It came to pass in the fourteenth year of King Hezekiah . There is an irreconcilable difference between this note of time, in the passage as it stands, and the Assyrian inscriptions. The fourteenth year of Hezekiah was b.c. 714 or 713. Sargon was then King of Assyria, and continued king till b.c. 705. Sennacherib did not ascend the throne till that year, and he did not lead an expedition into Palestine till b.c. 701. Thus the date, as it stands, is cloven or twelve years too early. It is now the common opinion of critics that the chronology of the Books of Kings, speaking generally, is "a later addition to the Hebrew narrative". It is uncertain when the dates were added; but it would not be long from the time when the addition was made before " Isaiah " would be brought into accord with "Kings . " Another view is that the date belongs to the original writings, but that it has suffered corruption, "fourteenth" having been substituted for "twenty-sixth," from an overstrict rendering of the expression, "in those days," which introduces the narrative of Isaiah 38:1-22 . That narrative undoubtedly belongs to Hezekiah's fourteenth year. A third view is that of Dr. Hincks, who suggests a derangement of the text, which has attached to an expedition of Sennacherib a date originally belonging to an attack by Sargon. He supposes the original text to have run thus: "And it came to pass in the fourteenth year of King Hezekiah that the King of Assyria came up (against him). In those days was King Hezekiah sick unto death, etc. ( Isaiah 38:1-22 ; Isaiah 39:1-8 .). And Sennacherib, King of Assyria, came up against all the defenced cities of Judah, and took them," etc. ( Isaiah 36:1-22 ; Isaiah 37:1-38 .). The subject has been treated at considerable length by Mr. Cheyne, who has accidentally ascribed to Sir H. Rawlinson the second of the above theories, which really originated with the present writer. Sennacherib, King of Assyria . The Hebrew rendering of the name is Sankherib , the Greek Sanacharibus or Senacheribus. In the Assyrian the literation is Sin-akhi-irib— and the meaning" Sin (the moon-god) multiplies brothers." Sin-akhi-irib was the son and successor of Sargon. His father was murdered, and he ascended the throne in b.c. 705. Came up against all the defenced cities ; rather, all the fenced cities , as in 2 Kings 18:13 ,or "all the fortified cities" (Cheyne). And took them . Sennacberib tells us that, in the campaign of his fourth year, he "captured forty-six of the strong cities" belonging to Hezekiah, King of Judah, while of the "fortresses and small cities" he took "a countless number". (On the causes of the war and its general course, see the Introduction to the book.)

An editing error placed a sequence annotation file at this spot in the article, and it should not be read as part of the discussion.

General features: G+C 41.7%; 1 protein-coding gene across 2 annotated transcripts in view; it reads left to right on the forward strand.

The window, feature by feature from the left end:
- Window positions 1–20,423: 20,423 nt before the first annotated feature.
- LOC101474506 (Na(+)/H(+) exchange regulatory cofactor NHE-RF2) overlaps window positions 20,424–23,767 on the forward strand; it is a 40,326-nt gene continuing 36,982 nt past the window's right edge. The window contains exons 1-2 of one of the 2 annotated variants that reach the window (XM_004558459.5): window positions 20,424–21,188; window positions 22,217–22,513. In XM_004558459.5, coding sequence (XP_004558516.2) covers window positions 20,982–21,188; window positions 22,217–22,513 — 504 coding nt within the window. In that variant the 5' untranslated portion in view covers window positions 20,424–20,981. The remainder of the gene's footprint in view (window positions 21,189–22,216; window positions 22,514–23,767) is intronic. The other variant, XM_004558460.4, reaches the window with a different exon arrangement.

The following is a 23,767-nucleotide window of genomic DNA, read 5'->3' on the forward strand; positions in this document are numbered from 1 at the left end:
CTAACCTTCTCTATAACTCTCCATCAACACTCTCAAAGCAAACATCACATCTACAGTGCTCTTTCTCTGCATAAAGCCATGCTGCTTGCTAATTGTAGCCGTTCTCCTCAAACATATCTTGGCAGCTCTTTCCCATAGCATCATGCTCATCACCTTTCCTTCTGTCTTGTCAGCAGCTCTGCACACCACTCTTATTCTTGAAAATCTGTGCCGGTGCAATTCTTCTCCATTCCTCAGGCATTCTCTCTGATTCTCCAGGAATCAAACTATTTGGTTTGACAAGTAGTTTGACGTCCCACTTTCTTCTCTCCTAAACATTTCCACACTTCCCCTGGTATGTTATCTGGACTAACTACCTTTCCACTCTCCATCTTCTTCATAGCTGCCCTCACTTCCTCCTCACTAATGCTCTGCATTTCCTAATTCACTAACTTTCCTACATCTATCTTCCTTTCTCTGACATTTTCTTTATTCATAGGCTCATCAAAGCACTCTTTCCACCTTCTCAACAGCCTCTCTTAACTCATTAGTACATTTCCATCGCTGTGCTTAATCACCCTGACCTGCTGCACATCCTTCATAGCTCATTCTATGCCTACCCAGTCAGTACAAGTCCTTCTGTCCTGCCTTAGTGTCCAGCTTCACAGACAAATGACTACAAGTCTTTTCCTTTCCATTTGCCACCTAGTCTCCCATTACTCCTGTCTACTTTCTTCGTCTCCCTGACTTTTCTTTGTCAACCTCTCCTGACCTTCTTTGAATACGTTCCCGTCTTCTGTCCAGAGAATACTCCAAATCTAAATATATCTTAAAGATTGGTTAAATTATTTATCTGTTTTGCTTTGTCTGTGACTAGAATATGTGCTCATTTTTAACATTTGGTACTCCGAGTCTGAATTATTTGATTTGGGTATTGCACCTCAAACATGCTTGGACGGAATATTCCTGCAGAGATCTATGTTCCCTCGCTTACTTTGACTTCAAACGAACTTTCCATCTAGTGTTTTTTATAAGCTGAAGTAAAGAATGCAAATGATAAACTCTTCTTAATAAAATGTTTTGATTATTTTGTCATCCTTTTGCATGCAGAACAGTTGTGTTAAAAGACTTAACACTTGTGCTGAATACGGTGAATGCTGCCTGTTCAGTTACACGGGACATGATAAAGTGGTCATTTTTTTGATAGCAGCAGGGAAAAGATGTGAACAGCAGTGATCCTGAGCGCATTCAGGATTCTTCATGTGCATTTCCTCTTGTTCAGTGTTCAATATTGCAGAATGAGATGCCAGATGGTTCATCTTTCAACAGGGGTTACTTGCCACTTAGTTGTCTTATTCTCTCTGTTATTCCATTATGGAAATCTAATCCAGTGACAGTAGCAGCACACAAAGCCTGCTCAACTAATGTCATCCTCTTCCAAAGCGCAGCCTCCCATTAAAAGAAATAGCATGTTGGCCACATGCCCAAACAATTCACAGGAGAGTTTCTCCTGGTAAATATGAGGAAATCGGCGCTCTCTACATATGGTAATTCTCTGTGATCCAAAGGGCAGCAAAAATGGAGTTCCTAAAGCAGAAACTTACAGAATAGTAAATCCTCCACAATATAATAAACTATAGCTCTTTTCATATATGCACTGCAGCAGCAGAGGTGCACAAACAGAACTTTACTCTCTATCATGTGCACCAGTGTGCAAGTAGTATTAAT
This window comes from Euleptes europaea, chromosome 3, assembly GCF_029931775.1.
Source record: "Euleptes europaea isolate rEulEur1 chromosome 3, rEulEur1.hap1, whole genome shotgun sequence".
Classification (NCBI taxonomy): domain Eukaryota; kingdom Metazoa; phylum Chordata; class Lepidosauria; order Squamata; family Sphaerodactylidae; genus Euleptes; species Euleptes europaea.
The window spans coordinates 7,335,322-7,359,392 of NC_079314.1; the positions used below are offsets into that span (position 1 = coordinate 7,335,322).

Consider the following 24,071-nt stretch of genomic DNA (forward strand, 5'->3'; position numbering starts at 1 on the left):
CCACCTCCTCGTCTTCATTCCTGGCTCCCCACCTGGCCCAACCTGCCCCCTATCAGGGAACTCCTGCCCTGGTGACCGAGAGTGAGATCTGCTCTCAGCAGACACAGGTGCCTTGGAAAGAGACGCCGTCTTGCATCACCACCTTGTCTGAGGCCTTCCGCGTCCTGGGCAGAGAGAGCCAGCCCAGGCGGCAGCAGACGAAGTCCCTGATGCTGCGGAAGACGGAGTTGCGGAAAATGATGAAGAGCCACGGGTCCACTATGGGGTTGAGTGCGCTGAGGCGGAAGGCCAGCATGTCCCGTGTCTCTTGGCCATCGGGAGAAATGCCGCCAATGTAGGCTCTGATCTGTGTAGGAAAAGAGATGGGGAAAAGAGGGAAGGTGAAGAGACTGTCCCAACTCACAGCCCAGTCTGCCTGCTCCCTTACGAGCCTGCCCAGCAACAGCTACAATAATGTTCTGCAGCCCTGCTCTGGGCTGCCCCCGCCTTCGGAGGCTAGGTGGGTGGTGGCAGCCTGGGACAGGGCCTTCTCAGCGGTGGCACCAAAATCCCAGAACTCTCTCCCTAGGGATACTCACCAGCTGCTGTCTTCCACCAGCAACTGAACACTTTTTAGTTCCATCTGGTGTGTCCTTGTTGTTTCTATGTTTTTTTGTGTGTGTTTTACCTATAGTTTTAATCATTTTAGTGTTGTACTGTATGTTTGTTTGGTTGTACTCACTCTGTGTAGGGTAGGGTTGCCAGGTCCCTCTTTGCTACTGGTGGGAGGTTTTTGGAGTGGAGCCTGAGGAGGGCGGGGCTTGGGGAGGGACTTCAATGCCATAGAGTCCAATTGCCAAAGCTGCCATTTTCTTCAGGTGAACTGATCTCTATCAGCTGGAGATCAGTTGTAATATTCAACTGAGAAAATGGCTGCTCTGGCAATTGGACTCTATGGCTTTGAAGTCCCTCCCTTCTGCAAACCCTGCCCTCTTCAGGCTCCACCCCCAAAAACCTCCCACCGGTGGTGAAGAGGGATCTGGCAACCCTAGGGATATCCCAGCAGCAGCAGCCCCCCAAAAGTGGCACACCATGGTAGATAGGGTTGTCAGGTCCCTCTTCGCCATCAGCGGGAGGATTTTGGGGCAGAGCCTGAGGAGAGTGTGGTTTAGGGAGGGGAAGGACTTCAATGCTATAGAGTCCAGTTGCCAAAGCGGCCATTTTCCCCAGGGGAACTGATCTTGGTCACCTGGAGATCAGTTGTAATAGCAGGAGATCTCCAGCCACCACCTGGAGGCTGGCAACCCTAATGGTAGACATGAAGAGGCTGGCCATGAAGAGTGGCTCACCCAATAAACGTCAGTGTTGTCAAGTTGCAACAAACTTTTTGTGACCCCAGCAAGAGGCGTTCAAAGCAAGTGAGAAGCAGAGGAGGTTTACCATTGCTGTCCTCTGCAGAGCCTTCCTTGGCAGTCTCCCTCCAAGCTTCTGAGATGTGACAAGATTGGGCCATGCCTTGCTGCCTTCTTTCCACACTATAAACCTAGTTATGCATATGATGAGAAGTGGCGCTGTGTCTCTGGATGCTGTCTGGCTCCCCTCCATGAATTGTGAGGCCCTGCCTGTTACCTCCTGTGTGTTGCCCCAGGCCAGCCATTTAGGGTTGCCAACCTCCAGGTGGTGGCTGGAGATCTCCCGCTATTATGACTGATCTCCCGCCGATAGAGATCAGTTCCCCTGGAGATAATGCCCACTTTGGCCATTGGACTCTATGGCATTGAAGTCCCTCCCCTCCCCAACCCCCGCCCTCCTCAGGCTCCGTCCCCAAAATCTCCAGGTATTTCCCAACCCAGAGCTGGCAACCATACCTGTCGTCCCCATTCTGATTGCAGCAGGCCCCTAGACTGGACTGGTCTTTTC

Hezekiah and the Assyrian.
The Assyrian king made a campaign against Judah, Lachish was taken, and the event was commemorated on bas-reliefs in Sennacherib's palace. The place commanded the direct road from Egypt to Judah. Hence the Rabshakeh, one of the chief officers of the Assyrians, was sent against Hezekiah, and by the "conduit of the upper pool"—the very spot where Ahaz had spoken with Isaiah ( Isaiah 7:3 )—he took up his quarters. "Unbelief was then represented by an Israelite, now more naturally by an Assyrian" (Cheyne). To meet him there go forth Eliakim, son of Hilkiah, disciple of Isaiah; Shebna, the secretary (cf. Isaiah 22:15-25 ); and Joah, the annalist.
I. THE PRIDE AND POWER OF THE ASSYRIAN . It seems to be the very type of worldly pride and power.
1 . His title. He is the sarru rabu , the great king, or the strong king, or the king of hosts. The ruler of Judah is no king at all in his thought, but a name and shadow, or a mere puppet in the hands of a giant.
2 . His contemptuous trust in force. Hezekiah trusts in a "mere word of the lips," according to the insolent conqueror. What of the alliance of Egypt ? On the banks of the Nile grow abundance of reeds; a "cracked reed" is the symbol of that alliance, and of the Pharaoh's help (cf. Ezekiel 29:6 , Ezekiel 29:7 ). The Assyrian predicts that the alliance will be broken asunder, and that crushing defeat will follow. But what of the protection of Jehovah ? The Assyrian taunts Hezekiah with inconsistency, and turns his own conduct as a reformer against himself. The latter had abolished the "high places" ( 2 Kings 18:4 ; 2 Chronicles 31:1 ), and had centred worship at Jerusalem. To a superficial observer it looked as if the God of Israel had been robbed of his altars and a part of his due rites. How, then, could Judah expect the countenance of Jehovah? A reformation is always attended by evils, and it is a weapon in the hands of the enemy to charge these evils upon the reformation itself, instead of upon the human passions stirred up in the course of any great change. So the heathen charged the calamities of the Roman empire on Christianity, and the disorders attending the great Reformation of the sixteenth century were laid at the door of the reformers. Against these weaknesses in the position of Hezekiah, as the Assyrian deems them, he himself opposes brute force. He is strong in cavalry, and Judah is weak. Judah may have two thousand horses if she can find riders for them. How can she resist the attack of a single Assyrian satrap? She may well look to Egypt for chariots and horsemen.
II. HIS APPEAL TO THE WEAKNESS OF DOUBTFUL MINDS .